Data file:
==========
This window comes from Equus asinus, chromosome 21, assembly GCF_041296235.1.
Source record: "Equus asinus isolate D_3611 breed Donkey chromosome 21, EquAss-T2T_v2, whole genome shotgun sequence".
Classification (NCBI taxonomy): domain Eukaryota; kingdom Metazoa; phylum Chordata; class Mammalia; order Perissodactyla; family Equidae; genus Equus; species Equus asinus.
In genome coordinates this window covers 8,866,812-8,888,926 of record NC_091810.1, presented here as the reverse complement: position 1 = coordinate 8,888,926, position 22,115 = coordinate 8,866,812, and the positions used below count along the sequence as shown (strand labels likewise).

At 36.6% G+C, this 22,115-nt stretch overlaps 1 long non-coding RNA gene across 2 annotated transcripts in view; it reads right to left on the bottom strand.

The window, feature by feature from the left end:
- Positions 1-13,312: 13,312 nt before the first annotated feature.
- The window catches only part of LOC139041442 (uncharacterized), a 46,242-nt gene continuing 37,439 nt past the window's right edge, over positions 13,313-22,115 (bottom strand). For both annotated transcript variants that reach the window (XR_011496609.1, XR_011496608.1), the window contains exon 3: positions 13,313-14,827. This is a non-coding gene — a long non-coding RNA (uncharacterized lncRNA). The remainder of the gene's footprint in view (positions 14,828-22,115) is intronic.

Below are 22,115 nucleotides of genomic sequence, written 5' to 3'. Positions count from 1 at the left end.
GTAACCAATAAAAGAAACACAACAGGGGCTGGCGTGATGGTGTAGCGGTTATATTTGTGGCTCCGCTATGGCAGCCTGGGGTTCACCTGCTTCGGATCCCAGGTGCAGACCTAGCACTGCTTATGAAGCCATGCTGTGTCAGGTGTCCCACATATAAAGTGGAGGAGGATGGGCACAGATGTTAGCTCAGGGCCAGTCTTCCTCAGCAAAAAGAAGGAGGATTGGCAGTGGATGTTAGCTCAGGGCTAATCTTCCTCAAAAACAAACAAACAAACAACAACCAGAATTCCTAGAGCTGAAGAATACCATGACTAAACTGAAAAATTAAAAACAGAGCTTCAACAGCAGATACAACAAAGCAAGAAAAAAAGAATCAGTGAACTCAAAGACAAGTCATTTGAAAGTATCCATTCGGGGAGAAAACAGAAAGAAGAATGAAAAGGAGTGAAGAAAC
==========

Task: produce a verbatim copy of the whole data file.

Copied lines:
This window comes from Equus asinus, chromosome 21, assembly GCF_041296235.1.
Source record: "Equus asinus isolate D_3611 breed Donkey chromosome 21, EquAss-T2T_v2, whole genome shotgun sequence".
Classification (NCBI taxonomy): domain Eukaryota; kingdom Metazoa; phylum Chordata; class Mammalia; order Perissodactyla; family Equidae; genus Equus; species Equus asinus.
In genome coordinates this window covers 8,866,812-8,888,926 of record NC_091810.1, presented here as the reverse complement: position 1 = coordinate 8,888,926, position 22,115 = coordinate 8,866,812, and the positions used below count along the sequence as shown (strand labels likewise).

At 36.6% G+C, this 22,115-nt stretch overlaps 1 long non-coding RNA gene across 2 annotated transcripts in view; it reads right to left on the bottom strand.

The window, feature by feature from the left end:
- Positions 1-13,312: 13,312 nt before the first annotated feature.
- The window catches only part of LOC139041442 (uncharacterized), a 46,242-nt gene continuing 37,439 nt past the window's right edge, over positions 13,313-22,115 (bottom strand). For both annotated transcript variants that reach the window (XR_011496609.1, XR_011496608.1), the window contains exon 3: positions 13,313-14,827. This is a non-coding gene — a long non-coding RNA (uncharacterized lncRNA). The remainder of the gene's footprint in view (positions 14,828-22,115) is intronic.

Below are 22,115 nucleotides of genomic sequence, written 5' to 3'. Positions count from 1 at the left end.
GTAACCAATAAAAGAAACACAACAGGGGCTGGCGTGATGGTGTAGCGGTTATATTTGTGGCTCCGCTATGGCAGCCTGGGGTTCACCTGCTTCGGATCCCAGGTGCAGACCTAGCACTGCTTATGAAGCCATGCTGTGTCAGGTGTCCCACATATAAAGTGGAGGAGGATGGGCACAGATGTTAGCTCAGGGCCAGTCTTCCTCAGCAAAAAGAAGGAGGATTGGCAGTGGATGTTAGCTCAGGGCTAATCTTCCTCAAAAACAAACAAACAAACAACAACCAGAATTCCTAGAGCTGAAGAATACCATGACTAAACTGAAAAATTAAAAACAGAGCTTCAACAGCAGATACAACAAAGCAAGAAAAAAAGAATCAGTGAACTCAAAGACAAGTCATTTGAAAGTATCCATTCGGGGAGAAAACAGAAAGAAGAATGAAAAGGAGTGAAGAAAC